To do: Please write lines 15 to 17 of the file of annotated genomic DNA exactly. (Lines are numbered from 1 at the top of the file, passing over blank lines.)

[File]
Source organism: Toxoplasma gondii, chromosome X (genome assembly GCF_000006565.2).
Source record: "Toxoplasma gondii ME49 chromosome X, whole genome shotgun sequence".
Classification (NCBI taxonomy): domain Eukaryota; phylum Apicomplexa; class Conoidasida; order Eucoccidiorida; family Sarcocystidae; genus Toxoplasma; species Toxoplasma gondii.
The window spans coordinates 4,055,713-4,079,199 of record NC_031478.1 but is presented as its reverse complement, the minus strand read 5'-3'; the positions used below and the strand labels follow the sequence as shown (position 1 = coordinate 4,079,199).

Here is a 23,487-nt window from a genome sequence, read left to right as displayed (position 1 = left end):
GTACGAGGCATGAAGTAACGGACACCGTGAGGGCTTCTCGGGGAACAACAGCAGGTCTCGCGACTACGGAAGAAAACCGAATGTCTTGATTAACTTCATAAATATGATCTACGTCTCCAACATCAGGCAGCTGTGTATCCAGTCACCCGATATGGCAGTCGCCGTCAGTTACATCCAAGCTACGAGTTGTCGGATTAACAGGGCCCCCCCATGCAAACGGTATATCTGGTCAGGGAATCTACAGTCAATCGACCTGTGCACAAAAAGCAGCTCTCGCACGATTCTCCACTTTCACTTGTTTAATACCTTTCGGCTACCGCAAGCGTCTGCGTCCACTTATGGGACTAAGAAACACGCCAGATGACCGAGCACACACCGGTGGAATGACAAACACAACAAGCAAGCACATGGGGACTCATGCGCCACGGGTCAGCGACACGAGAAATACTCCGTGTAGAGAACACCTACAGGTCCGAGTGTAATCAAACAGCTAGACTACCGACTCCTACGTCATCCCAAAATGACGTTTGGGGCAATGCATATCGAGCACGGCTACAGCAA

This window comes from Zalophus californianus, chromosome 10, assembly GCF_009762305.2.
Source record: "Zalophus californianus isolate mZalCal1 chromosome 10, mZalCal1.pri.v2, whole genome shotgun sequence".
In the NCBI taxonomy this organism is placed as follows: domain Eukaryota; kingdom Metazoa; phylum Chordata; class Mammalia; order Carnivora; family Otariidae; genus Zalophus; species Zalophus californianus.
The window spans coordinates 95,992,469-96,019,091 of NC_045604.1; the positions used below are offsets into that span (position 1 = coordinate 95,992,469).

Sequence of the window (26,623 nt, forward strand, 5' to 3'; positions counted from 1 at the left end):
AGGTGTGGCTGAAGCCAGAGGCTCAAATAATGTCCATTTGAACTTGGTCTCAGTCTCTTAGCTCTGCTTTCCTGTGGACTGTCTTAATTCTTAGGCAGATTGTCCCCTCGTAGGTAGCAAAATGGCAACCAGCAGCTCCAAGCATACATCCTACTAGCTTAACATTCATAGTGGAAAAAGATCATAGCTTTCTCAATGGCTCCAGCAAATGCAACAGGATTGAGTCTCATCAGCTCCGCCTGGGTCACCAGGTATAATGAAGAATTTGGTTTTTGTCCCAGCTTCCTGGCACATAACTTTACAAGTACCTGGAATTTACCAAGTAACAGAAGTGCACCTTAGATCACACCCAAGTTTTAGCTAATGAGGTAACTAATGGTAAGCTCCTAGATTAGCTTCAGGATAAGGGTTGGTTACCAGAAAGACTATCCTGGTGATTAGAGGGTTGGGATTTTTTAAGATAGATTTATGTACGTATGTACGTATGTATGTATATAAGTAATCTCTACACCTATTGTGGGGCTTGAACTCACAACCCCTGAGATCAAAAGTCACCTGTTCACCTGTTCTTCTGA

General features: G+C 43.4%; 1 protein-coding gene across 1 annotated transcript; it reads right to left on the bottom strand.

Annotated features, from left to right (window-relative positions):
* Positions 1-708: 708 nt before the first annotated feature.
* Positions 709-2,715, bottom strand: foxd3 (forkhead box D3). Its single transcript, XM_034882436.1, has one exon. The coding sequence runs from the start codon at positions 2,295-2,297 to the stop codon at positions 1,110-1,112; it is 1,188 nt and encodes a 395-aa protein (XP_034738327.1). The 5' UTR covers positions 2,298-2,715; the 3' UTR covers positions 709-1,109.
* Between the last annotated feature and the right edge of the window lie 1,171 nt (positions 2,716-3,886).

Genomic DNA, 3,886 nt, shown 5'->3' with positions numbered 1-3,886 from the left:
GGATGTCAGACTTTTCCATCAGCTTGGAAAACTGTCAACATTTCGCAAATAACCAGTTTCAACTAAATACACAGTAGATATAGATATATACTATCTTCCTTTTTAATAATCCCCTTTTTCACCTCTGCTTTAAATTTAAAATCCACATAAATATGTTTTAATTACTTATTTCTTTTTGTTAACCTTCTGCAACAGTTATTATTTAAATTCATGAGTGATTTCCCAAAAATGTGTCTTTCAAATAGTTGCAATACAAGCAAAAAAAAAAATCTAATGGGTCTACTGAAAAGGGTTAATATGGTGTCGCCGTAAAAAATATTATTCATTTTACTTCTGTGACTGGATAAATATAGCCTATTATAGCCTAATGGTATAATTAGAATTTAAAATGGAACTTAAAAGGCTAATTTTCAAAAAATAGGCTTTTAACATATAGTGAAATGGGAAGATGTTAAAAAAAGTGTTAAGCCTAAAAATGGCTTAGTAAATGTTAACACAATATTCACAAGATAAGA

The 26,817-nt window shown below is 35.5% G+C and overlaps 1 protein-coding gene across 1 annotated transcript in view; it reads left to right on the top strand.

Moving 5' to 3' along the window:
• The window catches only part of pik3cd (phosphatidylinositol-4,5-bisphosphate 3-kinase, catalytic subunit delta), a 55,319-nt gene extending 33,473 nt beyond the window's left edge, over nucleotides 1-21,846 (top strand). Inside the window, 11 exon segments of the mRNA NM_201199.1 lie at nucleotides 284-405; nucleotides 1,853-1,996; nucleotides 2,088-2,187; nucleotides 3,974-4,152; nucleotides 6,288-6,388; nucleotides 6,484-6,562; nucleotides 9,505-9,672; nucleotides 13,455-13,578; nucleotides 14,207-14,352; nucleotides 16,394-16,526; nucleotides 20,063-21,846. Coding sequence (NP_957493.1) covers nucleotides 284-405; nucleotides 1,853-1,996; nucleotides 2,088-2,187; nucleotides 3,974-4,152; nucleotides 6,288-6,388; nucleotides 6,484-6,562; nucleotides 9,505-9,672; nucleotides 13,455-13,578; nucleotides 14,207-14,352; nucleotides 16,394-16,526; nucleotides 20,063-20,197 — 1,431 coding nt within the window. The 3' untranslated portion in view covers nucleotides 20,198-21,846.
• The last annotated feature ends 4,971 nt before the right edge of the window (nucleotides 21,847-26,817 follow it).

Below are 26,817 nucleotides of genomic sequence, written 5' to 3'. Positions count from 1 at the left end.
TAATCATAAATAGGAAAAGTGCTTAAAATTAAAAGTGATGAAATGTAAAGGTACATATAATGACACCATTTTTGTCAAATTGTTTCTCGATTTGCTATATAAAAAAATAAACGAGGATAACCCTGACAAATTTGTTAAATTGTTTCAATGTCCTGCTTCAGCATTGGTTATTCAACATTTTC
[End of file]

* Positions 1-708: 708 nt before the first annotated feature.
* Positions 709-2,715, bottom strand: foxd3 (forkhead box D3). Its single transcript, XM_034882436.1, has one exon. The coding sequence runs from the start codon at positions 2,295-2,297 to the stop codon at positions 1,110-1,112; it is 1,188 nt and encodes a 395-aa protein (XP_034738327.1). The 5' UTR covers positions 2,298-2,715; the 3' UTR covers positions 709-1,109.
* Between the last annotated feature and the right edge of the window lie 1,171 nt (positions 2,716-3,886).